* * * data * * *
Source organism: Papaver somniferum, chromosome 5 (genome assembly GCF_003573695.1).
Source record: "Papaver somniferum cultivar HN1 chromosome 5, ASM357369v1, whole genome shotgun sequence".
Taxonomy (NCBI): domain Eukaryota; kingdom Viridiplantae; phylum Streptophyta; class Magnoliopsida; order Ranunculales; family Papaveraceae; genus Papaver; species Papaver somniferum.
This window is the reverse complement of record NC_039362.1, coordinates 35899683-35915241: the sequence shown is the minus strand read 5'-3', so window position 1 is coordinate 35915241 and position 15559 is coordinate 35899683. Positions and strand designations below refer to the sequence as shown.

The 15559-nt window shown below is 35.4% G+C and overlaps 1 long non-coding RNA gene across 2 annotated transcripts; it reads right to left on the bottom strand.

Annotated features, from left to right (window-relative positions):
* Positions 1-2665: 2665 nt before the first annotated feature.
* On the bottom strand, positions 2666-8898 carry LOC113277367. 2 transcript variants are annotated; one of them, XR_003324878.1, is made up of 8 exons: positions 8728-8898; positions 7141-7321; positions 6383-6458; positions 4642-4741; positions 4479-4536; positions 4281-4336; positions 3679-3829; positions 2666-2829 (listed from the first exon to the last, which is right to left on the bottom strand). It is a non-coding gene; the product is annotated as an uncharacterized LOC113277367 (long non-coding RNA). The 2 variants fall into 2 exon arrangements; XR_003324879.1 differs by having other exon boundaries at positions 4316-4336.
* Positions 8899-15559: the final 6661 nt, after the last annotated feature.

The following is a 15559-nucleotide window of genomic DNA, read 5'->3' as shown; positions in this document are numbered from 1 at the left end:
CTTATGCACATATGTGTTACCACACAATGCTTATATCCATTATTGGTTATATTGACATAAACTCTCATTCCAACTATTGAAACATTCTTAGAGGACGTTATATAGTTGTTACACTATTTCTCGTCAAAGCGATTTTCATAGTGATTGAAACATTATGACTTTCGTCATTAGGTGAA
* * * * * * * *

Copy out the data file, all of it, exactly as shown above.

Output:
Source organism: Papaver somniferum, chromosome 5 (genome assembly GCF_003573695.1).
Source record: "Papaver somniferum cultivar HN1 chromosome 5, ASM357369v1, whole genome shotgun sequence".
Taxonomy (NCBI): domain Eukaryota; kingdom Viridiplantae; phylum Streptophyta; class Magnoliopsida; order Ranunculales; family Papaveraceae; genus Papaver; species Papaver somniferum.
This window is the reverse complement of record NC_039362.1, coordinates 35899683-35915241: the sequence shown is the minus strand read 5'-3', so window position 1 is coordinate 35915241 and position 15559 is coordinate 35899683. Positions and strand designations below refer to the sequence as shown.

The 15559-nt window shown below is 35.4% G+C and overlaps 1 long non-coding RNA gene across 2 annotated transcripts; it reads right to left on the bottom strand.

Annotated features, from left to right (window-relative positions):
* Positions 1-2665: 2665 nt before the first annotated feature.
* On the bottom strand, positions 2666-8898 carry LOC113277367. 2 transcript variants are annotated; one of them, XR_003324878.1, is made up of 8 exons: positions 8728-8898; positions 7141-7321; positions 6383-6458; positions 4642-4741; positions 4479-4536; positions 4281-4336; positions 3679-3829; positions 2666-2829 (listed from the first exon to the last, which is right to left on the bottom strand). It is a non-coding gene; the product is annotated as an uncharacterized LOC113277367 (long non-coding RNA). The 2 variants fall into 2 exon arrangements; XR_003324879.1 differs by having other exon boundaries at positions 4316-4336.
* Positions 8899-15559: the final 6661 nt, after the last annotated feature.

The following is a 15559-nucleotide window of genomic DNA, read 5'->3' as shown; positions in this document are numbered from 1 at the left end:
CTTATGCACATATGTGTTACCACACAATGCTTATATCCATTATTGGTTATATTGACATAAACTCTCATTCCAACTATTGAAACATTCTTAGAGGACGTTATATAGTTGTTACACTATTTCTCGTCAAAGCGATTTTCATAGTGATTGAAACATTATGACTTTCGTCATTAGGTGAA